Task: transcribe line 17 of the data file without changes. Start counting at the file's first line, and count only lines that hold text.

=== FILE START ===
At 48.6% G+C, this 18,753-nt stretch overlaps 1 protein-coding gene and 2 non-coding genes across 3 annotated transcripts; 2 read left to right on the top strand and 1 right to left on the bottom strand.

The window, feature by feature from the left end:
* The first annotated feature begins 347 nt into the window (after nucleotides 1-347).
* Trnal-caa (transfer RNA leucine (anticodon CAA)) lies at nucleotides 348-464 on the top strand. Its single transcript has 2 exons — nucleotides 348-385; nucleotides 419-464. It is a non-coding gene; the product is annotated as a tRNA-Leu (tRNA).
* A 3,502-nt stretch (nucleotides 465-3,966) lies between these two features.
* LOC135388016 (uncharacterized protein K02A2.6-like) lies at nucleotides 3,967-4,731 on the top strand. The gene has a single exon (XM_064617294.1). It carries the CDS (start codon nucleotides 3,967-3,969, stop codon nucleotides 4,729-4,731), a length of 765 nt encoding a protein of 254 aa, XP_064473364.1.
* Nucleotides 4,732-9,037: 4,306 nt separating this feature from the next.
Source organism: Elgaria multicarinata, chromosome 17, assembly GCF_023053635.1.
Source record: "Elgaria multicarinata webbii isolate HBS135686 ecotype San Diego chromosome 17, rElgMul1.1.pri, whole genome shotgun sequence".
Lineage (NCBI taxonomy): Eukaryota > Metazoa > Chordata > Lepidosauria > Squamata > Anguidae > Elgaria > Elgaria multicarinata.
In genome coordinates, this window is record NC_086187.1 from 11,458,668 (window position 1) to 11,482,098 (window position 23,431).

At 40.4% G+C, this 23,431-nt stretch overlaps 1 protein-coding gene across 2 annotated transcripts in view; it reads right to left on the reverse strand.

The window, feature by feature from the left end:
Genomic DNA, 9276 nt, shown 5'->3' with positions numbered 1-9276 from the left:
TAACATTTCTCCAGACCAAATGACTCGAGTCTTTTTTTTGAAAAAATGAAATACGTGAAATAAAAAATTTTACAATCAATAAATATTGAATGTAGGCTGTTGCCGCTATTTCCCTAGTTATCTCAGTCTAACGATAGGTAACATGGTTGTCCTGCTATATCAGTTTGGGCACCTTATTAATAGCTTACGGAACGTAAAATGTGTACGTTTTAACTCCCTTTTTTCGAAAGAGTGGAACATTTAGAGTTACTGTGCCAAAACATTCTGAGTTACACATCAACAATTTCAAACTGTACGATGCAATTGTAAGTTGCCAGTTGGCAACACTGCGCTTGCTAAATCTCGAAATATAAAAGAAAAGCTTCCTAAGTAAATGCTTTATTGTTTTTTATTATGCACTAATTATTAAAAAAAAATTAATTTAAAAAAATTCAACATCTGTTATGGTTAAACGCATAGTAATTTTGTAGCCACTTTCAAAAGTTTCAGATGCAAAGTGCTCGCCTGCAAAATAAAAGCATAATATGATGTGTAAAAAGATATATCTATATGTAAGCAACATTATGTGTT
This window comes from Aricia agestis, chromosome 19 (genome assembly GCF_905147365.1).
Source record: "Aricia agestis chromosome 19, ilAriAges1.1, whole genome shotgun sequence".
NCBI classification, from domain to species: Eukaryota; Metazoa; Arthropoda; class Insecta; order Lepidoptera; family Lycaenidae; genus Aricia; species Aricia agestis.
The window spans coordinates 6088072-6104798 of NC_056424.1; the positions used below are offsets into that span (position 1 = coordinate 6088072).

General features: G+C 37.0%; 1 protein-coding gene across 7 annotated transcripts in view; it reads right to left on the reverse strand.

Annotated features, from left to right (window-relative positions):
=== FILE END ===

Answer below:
Source record: "Aricia agestis chromosome 19, ilAriAges1.1, whole genome shotgun sequence".